After the sub roof was installed, I spent some time installing some cement boards as a rodent barrier. I placed them a little distance apart and installed something called a mouse-band in between. this allows for ventilation of the lower part of the frame and hopefully it will keep mice out.
The next thing was to wrap the barn in wind proof tarred paper. Suddenly the house looked a lot more like a complete barn and not like a timber frame structure.
The tarred paper was followed by some 1" thick boards running vertical, to ensure a bit of distance between the external boards and the paper allowing for a bit of ventilation. These distance boards will also help to keep the paper in place once I start insulating from the inside, so it will not bulge out and touch the external boards.
Given that the timber frame has a lot of vertical posts, I decided to do something radical (for me at least): To install the boards horizontal.
I normally like to follow Swedish traditions regarding building practices, and they call for vertical boards, but since this design is inspired by an American barn, I thought that I would give it a try to install the boards the other way. It also means that I can nail them to the existing posts.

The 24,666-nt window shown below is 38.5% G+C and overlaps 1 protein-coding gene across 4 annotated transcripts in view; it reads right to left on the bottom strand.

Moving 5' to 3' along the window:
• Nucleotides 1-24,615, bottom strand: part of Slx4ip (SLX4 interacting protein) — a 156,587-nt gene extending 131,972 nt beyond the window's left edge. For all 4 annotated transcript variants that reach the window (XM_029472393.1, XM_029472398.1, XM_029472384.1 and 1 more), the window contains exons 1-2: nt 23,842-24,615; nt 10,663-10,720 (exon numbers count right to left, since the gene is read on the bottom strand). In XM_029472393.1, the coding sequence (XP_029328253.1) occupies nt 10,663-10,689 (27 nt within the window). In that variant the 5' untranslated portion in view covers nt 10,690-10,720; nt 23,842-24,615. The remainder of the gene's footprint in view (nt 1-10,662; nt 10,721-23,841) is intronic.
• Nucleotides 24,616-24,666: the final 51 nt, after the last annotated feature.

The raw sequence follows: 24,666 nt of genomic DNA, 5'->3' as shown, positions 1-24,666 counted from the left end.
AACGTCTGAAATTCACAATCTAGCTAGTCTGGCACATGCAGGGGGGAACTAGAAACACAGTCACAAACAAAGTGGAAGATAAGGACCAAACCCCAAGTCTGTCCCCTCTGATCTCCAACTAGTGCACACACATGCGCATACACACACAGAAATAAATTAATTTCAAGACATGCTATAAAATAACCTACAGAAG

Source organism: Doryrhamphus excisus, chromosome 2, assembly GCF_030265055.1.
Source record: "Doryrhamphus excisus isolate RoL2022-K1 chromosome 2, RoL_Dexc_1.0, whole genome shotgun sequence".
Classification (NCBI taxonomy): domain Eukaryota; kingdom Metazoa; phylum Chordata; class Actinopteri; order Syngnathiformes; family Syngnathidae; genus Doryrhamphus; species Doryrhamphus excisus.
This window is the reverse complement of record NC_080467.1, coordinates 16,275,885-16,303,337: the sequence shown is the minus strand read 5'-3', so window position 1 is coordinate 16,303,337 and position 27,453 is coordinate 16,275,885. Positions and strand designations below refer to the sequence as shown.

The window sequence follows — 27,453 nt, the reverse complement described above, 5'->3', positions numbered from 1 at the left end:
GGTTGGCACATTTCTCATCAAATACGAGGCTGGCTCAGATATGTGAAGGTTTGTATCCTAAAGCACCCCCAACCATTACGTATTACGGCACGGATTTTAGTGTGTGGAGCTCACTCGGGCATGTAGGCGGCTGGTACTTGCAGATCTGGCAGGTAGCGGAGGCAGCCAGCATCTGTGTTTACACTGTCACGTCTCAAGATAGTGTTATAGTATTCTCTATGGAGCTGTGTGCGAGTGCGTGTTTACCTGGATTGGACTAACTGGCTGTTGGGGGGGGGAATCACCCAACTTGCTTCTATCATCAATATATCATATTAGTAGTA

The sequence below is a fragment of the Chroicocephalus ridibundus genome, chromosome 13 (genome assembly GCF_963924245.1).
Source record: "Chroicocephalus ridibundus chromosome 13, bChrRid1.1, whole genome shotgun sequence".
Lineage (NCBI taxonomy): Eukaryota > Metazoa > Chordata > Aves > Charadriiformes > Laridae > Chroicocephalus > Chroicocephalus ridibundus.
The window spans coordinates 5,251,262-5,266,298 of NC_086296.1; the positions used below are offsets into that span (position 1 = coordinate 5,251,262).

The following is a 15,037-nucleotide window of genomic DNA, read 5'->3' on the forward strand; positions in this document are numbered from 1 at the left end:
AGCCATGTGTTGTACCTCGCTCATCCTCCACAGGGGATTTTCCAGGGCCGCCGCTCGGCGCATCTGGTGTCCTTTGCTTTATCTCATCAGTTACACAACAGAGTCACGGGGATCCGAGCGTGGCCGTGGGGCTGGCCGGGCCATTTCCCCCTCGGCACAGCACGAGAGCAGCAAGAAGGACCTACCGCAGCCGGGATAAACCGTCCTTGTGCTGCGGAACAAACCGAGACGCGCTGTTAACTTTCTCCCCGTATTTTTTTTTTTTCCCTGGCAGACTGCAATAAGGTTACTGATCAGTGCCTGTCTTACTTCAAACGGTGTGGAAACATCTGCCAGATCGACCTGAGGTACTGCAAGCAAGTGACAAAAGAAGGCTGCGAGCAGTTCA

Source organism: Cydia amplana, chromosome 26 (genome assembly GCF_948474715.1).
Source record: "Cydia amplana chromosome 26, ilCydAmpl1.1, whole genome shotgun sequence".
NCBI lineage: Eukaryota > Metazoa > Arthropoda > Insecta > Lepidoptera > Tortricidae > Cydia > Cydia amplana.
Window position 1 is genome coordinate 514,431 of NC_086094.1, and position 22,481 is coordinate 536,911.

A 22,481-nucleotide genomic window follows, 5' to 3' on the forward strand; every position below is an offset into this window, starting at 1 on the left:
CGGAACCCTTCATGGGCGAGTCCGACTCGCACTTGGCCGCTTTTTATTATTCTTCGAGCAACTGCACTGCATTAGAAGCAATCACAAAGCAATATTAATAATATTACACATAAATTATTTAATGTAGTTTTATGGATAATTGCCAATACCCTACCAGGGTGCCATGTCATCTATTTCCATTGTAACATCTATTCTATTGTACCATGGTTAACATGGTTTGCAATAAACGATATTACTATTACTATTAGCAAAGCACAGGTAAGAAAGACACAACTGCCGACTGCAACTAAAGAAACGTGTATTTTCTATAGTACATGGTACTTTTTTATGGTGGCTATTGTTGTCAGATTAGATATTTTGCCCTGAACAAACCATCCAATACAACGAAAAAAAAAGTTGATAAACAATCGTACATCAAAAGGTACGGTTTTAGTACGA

I managed to complete the front of the barn. The two sides are some 80% complete and the back is maybe 30% complete.
To protect a bit from rain I have covered the window openings with plastic, and I have mounted an old door as a temporary installation.
I would like to thank The Louisiana State University Agricultural Center for kindly making an incredibly interesting array of different plans available on the Internet.
I have no idea how that university is doing in playing football, but based on their building plans alone, they ought to win the national championship in football.
GO LSU footbal team!!
This is pretty much how it will end up looking.
Too few buildings are made with gambrel roofs in Denmark.
The sides still need a couple of boards more.
A bit of work still remains to be done inside.